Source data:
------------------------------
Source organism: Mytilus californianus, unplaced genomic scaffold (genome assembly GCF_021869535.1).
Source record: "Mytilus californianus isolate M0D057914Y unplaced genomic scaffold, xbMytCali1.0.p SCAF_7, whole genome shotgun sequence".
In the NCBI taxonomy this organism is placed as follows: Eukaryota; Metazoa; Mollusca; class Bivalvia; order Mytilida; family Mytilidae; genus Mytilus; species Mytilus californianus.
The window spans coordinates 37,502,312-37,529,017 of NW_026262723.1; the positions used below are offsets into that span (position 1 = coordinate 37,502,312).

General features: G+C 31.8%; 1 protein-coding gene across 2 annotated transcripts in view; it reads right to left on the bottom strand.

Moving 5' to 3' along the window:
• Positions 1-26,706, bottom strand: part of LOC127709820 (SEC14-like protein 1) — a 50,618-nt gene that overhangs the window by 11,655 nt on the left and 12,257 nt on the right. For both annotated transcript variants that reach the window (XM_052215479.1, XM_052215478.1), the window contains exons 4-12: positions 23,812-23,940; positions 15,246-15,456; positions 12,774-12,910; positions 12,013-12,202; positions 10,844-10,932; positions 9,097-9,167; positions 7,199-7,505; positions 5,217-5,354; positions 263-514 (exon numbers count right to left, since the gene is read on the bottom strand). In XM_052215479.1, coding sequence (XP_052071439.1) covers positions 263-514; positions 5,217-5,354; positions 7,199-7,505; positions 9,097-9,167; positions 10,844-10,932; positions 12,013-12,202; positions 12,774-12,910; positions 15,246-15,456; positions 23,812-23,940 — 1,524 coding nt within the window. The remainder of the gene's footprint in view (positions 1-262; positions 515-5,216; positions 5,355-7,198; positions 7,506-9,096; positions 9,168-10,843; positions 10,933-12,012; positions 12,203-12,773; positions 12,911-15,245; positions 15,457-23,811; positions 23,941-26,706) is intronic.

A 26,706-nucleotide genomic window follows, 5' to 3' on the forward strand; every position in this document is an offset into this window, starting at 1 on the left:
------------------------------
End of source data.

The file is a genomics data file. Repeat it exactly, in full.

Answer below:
Source organism: Mytilus californianus, unplaced genomic scaffold (genome assembly GCF_021869535.1).
Source record: "Mytilus californianus isolate M0D057914Y unplaced genomic scaffold, xbMytCali1.0.p SCAF_7, whole genome shotgun sequence".
In the NCBI taxonomy this organism is placed as follows: Eukaryota; Metazoa; Mollusca; class Bivalvia; order Mytilida; family Mytilidae; genus Mytilus; species Mytilus californianus.
The window spans coordinates 37,502,312-37,529,017 of NW_026262723.1; the positions used below are offsets into that span (position 1 = coordinate 37,502,312).

General features: G+C 31.8%; 1 protein-coding gene across 2 annotated transcripts in view; it reads right to left on the bottom strand.

Moving 5' to 3' along the window:
• Positions 1-26,706, bottom strand: part of LOC127709820 (SEC14-like protein 1) — a 50,618-nt gene that overhangs the window by 11,655 nt on the left and 12,257 nt on the right. For both annotated transcript variants that reach the window (XM_052215479.1, XM_052215478.1), the window contains exons 4-12: positions 23,812-23,940; positions 15,246-15,456; positions 12,774-12,910; positions 12,013-12,202; positions 10,844-10,932; positions 9,097-9,167; positions 7,199-7,505; positions 5,217-5,354; positions 263-514 (exon numbers count right to left, since the gene is read on the bottom strand). In XM_052215479.1, coding sequence (XP_052071439.1) covers positions 263-514; positions 5,217-5,354; positions 7,199-7,505; positions 9,097-9,167; positions 10,844-10,932; positions 12,013-12,202; positions 12,774-12,910; positions 15,246-15,456; positions 23,812-23,940 — 1,524 coding nt within the window. The remainder of the gene's footprint in view (positions 1-262; positions 515-5,216; positions 5,355-7,198; positions 7,506-9,096; positions 9,168-10,843; positions 10,933-12,012; positions 12,203-12,773; positions 12,911-15,245; positions 15,457-23,811; positions 23,941-26,706) is intronic.

A 26,706-nucleotide genomic window follows, 5' to 3' on the forward strand; every position in this document is an offset into this window, starting at 1 on the left: